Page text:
China gets early victory off Trump, but many battles remain

China gets early victory off Trump, but many battles remain

Beijing, China (Reuters): China wrested a concession from the United States as the two presidents spoke for the first time this week but Beijing may not be able to derive much comfort from the win on U.S. policy toward Taiwan, combining public bluster with behind-the-scenes diplomacy.

Several issues of disagreement including currency, trade, the South China Sea and North Korea between the superpowers were not mentioned in public statements on Thursday's telephone conversation between Chinese President Xi Jinping and American President Donald Trump. Beijing may have overplayed its hand in getting Trump to change course on the "one China" policy.

Trump had upset Beijing before he took office by taking a call from Taiwan President Tsai Ing-wen, then casting doubt on the "one China" policy, under which Washington acknowledges the Chinese position that there is only one China and Taiwan is part of it.

Trump changed track and agreed to respect the "one China" policy during the telephonic conversation, prompting jubilation in China. Beijing had been working on diplomatic ways to engage Trump's team and largely blaming Taiwan for stirring things up.

Laying the foundation for that call had been the low-key engagement of China's former ambassador to Washington and top diplomat, the urbane and fluent English-speaking Yang Jiechi, with Trump's national security adviser Michael Flynn.

Jia Qingguo, dean of the School of International Studies at Peking University, who has advised the government on foreign policy said, "China was pragmatic and patient. It made every effort to smooth out the relationship, and it paid off."

But China also made very clear Taiwan was not up for negotiation, unleashing state media to threaten war and punishment for U.S. firms if that bottom line was breached.

China has long described self-ruled Taiwan, claimed by Beijing as its sacred territory, as the most sensitive issue in Sino-U.S. relations.

The sources with ties to senior military officials told Reuters in December that its military had become alarmed after the Trump-Tsai call and was considering strong measures to prevent the island from moving toward independence.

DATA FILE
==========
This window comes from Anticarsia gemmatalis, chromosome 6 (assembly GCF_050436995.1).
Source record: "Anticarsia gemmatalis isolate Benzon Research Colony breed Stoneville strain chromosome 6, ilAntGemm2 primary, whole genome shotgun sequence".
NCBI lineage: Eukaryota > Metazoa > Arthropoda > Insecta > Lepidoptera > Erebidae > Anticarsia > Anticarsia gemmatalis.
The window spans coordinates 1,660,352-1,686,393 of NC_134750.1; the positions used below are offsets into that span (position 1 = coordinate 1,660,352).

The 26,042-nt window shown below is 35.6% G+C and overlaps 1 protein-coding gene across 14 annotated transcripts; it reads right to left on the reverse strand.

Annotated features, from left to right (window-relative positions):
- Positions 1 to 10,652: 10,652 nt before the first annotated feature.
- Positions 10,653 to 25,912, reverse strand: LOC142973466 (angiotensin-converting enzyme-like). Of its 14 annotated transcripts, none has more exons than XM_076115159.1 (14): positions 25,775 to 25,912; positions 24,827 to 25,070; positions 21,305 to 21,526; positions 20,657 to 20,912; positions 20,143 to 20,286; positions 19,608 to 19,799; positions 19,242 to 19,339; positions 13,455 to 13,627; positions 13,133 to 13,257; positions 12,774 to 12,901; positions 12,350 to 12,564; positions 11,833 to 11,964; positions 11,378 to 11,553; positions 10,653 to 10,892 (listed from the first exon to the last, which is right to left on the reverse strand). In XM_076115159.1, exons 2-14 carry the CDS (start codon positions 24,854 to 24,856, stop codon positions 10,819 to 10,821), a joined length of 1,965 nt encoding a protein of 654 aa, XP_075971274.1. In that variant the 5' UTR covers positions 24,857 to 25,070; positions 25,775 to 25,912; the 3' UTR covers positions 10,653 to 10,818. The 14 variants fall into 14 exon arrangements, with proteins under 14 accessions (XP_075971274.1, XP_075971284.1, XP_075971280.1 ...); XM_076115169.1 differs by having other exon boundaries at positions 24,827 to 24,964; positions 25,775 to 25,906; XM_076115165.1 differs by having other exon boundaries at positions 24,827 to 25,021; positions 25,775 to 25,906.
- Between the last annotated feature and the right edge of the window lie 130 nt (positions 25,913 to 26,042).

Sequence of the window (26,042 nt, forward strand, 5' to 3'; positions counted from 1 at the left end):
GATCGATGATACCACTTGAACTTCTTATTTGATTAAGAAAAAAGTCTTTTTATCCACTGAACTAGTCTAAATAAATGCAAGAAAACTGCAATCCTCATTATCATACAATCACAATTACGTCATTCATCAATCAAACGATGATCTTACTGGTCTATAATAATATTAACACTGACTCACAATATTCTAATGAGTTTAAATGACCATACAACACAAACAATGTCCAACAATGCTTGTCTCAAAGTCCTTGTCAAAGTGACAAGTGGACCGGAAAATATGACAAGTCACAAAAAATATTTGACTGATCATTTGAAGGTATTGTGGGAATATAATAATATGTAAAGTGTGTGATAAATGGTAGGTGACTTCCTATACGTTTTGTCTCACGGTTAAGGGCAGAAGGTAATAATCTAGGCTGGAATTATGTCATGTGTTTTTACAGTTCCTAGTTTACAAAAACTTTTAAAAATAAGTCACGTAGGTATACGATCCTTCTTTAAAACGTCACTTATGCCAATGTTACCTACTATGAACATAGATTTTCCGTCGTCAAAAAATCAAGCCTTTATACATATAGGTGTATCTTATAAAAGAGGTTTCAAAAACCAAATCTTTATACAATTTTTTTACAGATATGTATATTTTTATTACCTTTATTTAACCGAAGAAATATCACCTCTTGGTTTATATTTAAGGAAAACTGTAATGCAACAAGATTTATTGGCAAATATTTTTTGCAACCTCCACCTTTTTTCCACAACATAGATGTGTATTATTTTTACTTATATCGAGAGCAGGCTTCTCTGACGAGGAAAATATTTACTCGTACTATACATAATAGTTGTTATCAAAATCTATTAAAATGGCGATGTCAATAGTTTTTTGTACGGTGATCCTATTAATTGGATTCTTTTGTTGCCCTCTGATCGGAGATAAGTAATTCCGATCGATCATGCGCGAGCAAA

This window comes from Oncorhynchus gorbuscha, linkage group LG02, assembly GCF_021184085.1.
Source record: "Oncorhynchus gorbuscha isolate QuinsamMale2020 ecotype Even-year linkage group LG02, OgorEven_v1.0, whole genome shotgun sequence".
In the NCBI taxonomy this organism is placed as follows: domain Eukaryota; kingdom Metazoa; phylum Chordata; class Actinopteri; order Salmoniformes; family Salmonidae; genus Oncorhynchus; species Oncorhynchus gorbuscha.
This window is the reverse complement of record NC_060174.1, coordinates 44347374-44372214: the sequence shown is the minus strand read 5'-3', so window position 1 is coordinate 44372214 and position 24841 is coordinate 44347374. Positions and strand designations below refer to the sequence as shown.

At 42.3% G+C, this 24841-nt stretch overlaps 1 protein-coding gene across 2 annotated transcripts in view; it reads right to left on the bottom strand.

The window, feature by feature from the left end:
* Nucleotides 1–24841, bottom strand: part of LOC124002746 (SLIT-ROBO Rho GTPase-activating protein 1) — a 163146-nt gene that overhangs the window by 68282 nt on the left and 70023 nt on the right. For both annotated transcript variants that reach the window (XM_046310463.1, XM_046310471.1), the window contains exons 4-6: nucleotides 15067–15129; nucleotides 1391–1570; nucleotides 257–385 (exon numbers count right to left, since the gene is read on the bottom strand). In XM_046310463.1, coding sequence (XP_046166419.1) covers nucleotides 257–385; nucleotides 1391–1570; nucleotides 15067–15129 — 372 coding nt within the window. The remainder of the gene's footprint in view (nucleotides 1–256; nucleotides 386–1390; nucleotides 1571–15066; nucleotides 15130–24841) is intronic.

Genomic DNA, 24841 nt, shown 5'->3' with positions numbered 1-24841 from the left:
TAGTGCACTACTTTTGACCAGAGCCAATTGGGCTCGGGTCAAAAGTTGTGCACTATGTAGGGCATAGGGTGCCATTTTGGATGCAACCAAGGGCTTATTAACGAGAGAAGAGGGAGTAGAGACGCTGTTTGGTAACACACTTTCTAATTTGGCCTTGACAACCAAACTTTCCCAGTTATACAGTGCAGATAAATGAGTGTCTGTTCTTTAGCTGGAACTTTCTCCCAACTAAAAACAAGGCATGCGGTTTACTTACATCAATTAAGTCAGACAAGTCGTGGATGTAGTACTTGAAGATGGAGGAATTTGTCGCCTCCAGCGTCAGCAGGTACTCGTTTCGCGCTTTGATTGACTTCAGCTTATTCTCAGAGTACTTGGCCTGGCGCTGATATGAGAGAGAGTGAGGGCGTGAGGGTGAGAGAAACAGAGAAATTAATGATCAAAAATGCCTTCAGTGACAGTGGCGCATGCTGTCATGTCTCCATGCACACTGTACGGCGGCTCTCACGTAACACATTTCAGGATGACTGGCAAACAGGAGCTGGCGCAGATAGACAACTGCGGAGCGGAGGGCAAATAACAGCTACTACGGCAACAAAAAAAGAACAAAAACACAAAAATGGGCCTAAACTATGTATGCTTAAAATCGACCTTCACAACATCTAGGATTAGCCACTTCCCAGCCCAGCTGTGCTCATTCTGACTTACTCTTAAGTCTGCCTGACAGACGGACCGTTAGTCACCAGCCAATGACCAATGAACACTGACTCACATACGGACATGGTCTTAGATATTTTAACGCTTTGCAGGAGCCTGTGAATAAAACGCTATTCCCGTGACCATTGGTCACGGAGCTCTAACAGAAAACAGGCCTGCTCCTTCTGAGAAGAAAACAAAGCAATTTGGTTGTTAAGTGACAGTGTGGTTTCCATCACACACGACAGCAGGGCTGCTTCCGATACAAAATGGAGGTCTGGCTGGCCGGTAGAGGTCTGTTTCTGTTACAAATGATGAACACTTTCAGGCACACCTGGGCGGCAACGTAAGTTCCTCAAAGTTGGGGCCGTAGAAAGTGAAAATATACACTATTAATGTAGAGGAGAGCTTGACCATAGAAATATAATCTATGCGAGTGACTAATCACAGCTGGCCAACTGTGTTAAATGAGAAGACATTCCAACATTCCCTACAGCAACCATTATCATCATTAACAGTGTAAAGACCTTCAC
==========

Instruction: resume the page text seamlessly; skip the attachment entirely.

A source familiar with China's thinking on relations with the United States, speaking to Reuters last month, said China had actually not been too bothered with Trump's Taiwan comments before he took office as he was not president then and was only expressing his personal view.

Tsai's Chilled Heart

Military tensions remain between them despite the U.S. concession.

On Saturday, the overseas edition of the ruling Communist Party's People's Daily placed a picture on its front page of Chinese warships about to embark on a new round of drills in the South China Sea, right next to an upbeat commentary about the Xi-Trump call.

The paper's WeChat account took a harsher line, saying that with Trump getting back with the program on "one China", Taiwan had better watch out.

It said, "The heart of that Madame Tsai on the other side of the Taiwan Strait must at this moment be chilled to the core."

One senior Western diplomat said China had been redoubling its efforts to win over the Vatican, one of a handful of countries to retain official ties with Taiwan.

Taiwan says it hopes for continued U.S. support, and one ruling Democratic Progressive Party official told Reuters that the "one China" policy had not affected previous U.S. arms sales to Taiwan, even as U.S. presidents' commitment to the island have waxed and waned.

Xi has put great personal political capital into seeking a solution over Taiwan, an issue that has festered since 1949 when defeated Nationalist forces fled to the island after losing the civil war to the Communists. China has never renounced the use of force to bring Taiwan under its control.

But in its relations with Washington, the risk for Beijing remains that its diplomatic win over "one China" will be short lived, as Trump will not want to be seen as having caved in.

Dean Cheng, China expert at the conservative Heritage Foundation in Washington said, "What he's shown the Chinese is he's willing to touch the 'third rail' of U.S.-China relations."

"Beijing can't predict what he'll do next – and he's only been in office three weeks. What is he going to do on trade and other economic issues?"

According to U.S. officials, the affirmation of the "one China" policy was an effort to get the relationship back on track and moving forward.

Tom Rafferty, the China Regional Manager for the Economist Intelligence Unit said, But Trump's change of tack may be seen by Beijing as a climb down.

"Mr Trump is erratic and will not appreciate the suggestion that he has been weak."